Glenn Fleishman reviews a half-dozen iOS GPS apps. Which app reigns supreme? You'll be surprised.
Analysts are predicting mass defections from AT&T now that Verizon will offer an iPhone. But Glenn Fleishman thinks those estimates miss the mark.
How will we connect peripherals to our Macs, and our Macs to the Net, two years from now? Glenn Fleishman looks at USB, FireWire, WiFi, and beyond.
The iPhone can access high-speed mobile data and voice networks. So why not use your smartphone's data connection with your laptop instead of having to buy a separate 3G modem or cellular router for the computer and pay a separate monthly service fee? In this excerpt from Take Control of iPhone and iPod Touch Networking, Glenn Fleishman walks you through the finer points of iPhone tethering.
Overwhelmed by information? Using Yahoo’s Pipes you can create your own custom RSS feeds that filter information from other RSS feeds, Web sites, and more. Glenn Fleishman shows you how.
This tiny, battery-powered cellular router is a great way to connect iOS devices to Clearwire's 4G network, but it doesn't work with Macs or anywhere that Clearwire doesn't yet cover.
Glenn Fleishman interviews New Yorker author Susan Orlean on her love of the iPad.
Using VNC software, you can connect from almost any kind of computer to almost any kind of computer. The only hitch: You have to know what you're doing, or be able to figure it out.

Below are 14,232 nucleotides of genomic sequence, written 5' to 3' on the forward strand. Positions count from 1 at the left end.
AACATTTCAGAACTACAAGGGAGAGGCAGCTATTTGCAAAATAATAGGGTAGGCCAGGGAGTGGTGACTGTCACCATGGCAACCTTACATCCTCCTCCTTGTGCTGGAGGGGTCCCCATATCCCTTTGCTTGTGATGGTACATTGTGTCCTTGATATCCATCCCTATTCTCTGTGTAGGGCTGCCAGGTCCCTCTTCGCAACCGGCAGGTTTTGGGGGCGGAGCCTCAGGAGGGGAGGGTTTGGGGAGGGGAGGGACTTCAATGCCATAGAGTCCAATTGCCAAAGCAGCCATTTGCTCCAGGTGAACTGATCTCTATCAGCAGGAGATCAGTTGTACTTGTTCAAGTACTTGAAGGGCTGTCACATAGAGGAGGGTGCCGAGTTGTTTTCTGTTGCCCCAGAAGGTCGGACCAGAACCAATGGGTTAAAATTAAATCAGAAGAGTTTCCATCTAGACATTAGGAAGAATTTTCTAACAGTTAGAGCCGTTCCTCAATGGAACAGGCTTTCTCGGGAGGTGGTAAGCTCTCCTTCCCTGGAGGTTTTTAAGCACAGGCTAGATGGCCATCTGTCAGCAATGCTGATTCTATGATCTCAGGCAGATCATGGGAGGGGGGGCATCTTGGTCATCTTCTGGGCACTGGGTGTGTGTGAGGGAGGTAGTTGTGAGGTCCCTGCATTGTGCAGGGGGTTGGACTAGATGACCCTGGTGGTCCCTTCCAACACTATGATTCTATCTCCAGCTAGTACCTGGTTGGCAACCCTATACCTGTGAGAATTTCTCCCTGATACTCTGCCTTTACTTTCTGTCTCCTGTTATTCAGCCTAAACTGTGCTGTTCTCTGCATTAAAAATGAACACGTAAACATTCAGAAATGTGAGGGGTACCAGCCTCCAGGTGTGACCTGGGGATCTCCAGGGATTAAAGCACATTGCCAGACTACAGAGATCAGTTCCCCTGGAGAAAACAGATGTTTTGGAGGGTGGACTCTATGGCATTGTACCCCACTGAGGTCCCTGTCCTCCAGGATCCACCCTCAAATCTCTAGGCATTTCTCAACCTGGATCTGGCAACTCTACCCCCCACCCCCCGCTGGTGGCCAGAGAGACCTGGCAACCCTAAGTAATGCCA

If Back to My Mac, iChat, or LogMeIn are too limited for you, this venerable remote-access app might be your best choice for connecting with Macs from a distance.
LogMeIn and GoToMyPC let you connect to a distant Mac through your browser. Which one might be right for you? Here's how they compare.
If Back to My Mac doesn't work for you, you have another simple alternative for remotely accessing a Mac: using a chat service like iChat or Skype to share screens.
One of the simplest ways to remotely access a Mac is to use two tools built into OS X: Screen Sharing and Back to My Mac. The only hitch: If you're trying to control a Mac outside your local network, you'll need a MobileMe account.
There are plenty of ways to access one Mac from another. Each has its own pros and cons. Glenn Fleishman explains the options and helps you figure out which one is right for you.
Do you launch the same apps every morning and shut them down every night? Glenn Fleishman has an AppleScript that could take care of those repetitive chores for you.
Want to boost your Mac's wireless range? The BearExtender n3 does the trick, as long as you can work with a less than optimal software interface